La jaula de oro (The Golden Dream, 2013)
Directed by Diego Quemada-Díez
Written by Diego Quemada-Díez, Gibrán Portela, Lucía Carreras,
Starring: Karen Noemí Martínez Pineda, Rodolfo Domínguez, Brandon López
BY JESÚS RODERO
Despite having been premiered in 2013 at the Cannes Film Festival, La jaula de oro deals with a highly topical subject: that of unaccompanied migrant minors from Central America to the USA. It was the first and only featured-length film to date by Mexican-Spanish director Diego Quemada-Díez and received a number of awards at numerous film festivals around the world, including 9 Ariels from the Mexican Film Academy. Quemada-Díez had worked as a camera operator for filmmakers such as Alejandro González Iñárritu, Spike Lee, Tony Scott and Ken Loach. The influence of the latter is obvious in the documentary style the film adopts – with no concessions to sentimentalism or melodrama –, the improvised or (semi)improvised dialogues and the use of non-professional actors.
The story revolves around three teenagers, Sara, Chauk and Juan –a fourth one, Samuel, abandons their endeavour soon in the story. They embark on a dangerous and unpredictable journey to the USA from their native Guatemala on board La Bestia (the beast), the freight trains that cross Mexico from South to North and are used by many Central American migrants to reach the US border. The film’s documentary style helps to highlight the provocative and shocking political and social issues involved. Quemada-Díez worked with real migrants and incorporated real locations in an attempt to become an observer of what was happening around them. Showing factual contemporary events (real migrants on board the actual La Bestia) and placing his actors in front of authentic life experiences give the film intensity and poignancy. However, this is not a documentary; it is fiction with a dramatic narrative structure. Indeed, this drama not only highlights one of the most harrowing and heart-breaking issues in contemporary Latin America, that of child migration, but also puts the spotlight on two other specific aspects: young women and indigenous migration.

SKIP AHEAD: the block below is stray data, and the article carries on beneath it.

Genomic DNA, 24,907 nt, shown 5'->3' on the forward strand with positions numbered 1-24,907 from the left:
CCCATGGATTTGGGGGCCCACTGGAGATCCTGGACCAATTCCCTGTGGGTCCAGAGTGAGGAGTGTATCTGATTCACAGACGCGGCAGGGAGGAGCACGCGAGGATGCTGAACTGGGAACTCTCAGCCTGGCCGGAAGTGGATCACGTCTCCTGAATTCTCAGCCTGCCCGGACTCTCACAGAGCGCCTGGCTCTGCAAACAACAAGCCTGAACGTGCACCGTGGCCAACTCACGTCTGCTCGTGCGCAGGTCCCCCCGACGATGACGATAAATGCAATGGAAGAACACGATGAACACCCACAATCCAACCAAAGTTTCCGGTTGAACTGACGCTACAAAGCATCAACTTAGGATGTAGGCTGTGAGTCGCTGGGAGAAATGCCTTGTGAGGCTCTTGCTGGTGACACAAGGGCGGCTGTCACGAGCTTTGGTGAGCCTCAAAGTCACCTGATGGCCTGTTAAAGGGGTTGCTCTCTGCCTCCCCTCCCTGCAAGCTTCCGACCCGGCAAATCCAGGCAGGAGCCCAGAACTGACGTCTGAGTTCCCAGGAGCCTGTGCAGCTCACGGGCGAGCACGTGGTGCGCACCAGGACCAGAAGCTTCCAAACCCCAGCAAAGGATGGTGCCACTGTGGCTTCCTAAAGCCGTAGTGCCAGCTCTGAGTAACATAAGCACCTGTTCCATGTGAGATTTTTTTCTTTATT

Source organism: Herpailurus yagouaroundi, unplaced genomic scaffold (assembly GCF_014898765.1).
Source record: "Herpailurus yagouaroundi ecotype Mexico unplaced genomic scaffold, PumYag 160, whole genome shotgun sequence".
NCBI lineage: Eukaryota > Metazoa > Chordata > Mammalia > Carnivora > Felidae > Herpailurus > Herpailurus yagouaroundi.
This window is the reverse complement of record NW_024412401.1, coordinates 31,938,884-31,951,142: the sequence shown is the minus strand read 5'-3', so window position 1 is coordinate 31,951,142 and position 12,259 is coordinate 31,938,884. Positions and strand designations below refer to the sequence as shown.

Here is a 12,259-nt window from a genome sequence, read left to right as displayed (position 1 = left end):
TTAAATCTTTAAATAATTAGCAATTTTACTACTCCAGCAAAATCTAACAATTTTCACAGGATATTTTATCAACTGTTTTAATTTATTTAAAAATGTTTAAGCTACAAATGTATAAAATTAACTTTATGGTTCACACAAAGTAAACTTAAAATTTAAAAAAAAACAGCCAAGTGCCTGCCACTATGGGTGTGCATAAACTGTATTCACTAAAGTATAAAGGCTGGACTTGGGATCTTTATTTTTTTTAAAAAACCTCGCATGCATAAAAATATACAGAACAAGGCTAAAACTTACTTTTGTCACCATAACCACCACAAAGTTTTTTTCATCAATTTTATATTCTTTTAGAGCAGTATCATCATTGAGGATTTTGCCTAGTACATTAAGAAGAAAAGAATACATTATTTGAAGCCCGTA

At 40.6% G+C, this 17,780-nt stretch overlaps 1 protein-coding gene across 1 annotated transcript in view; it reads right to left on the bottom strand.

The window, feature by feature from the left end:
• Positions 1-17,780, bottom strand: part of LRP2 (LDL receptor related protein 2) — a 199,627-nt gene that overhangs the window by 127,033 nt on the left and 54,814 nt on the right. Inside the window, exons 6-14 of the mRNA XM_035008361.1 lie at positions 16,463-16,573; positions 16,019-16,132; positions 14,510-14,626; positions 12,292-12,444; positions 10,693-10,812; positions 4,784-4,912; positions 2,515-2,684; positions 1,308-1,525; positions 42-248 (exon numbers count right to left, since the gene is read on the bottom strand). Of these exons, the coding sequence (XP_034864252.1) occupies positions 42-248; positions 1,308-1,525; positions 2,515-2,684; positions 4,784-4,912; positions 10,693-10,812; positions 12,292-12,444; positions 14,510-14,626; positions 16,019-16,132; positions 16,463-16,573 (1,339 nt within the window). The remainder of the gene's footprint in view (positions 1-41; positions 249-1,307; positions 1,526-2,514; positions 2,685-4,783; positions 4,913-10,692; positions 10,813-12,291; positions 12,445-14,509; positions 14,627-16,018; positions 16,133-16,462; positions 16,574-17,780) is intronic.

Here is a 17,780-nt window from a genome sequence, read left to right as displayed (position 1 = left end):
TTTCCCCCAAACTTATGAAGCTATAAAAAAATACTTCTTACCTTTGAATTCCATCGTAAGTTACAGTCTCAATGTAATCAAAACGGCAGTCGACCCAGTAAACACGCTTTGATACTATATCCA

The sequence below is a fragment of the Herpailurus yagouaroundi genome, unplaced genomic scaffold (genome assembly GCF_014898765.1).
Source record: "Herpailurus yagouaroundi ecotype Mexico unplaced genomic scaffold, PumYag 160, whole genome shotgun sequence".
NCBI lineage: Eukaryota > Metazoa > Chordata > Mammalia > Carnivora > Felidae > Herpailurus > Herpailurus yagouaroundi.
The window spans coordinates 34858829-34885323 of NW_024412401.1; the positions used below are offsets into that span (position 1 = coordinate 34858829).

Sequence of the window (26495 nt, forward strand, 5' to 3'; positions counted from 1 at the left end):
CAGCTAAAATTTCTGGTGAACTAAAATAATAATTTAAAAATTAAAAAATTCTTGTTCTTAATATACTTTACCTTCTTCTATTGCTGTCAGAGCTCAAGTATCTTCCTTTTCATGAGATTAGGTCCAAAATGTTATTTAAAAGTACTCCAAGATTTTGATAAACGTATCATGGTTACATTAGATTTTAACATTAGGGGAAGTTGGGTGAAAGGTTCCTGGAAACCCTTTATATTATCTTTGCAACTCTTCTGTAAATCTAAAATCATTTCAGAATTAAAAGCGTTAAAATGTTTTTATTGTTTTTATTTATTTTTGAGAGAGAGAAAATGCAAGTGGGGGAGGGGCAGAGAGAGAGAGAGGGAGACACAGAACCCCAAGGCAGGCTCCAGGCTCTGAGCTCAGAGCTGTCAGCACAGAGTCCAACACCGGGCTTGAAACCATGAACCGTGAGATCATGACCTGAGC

Certainly, we see from the beginning how migration affects young women. Very aware of her vulnerability, Sara needs to hide her gender identity in order to be able to make it to the North. Similarly, Chauk, who only speaks Maya-tzotzil, appears as a side-lined and inadequate character because of his race and linguistic ‘limitations’. Interestingly, these two characters are the ones who first establish contact and try to break the communication barrier. It seems that those on the lower scale of migration, the most powerless and deficient characters because of their gender, race or language, are the only ones able to challenge stereotypical images of Latin American migrants. Curiously, it is Juan, the ladino (mixed race) boy, who reinforces these cliché representations of the ‘other’. He is the one who plays the role of the “cowboy”, the one who rejects and tries to marginalise the inferior and untrustworthy ‘Indian’.
However, it is apparent that the director has built this dramatic narrative line as a way to reinforce character development and socio-political criticism. Because, as in any ‘self-respecting’ road movie (or rail movie, rather), we witness our three characters’ minds change as their body travels. Sara, Chauk and Juan learn to accept the other and to show solidarity to the one who is “different” along their journey. And it doesn’t really matter how that journey ends (well, it does, actually, but let’s try to keep a positive optimistic perspective for a moment); the important thing is how they manage, after all, to commit to each other despite all the adversities; despite the snow falling relentlessly over Juan’s head.
Click here for film trailer.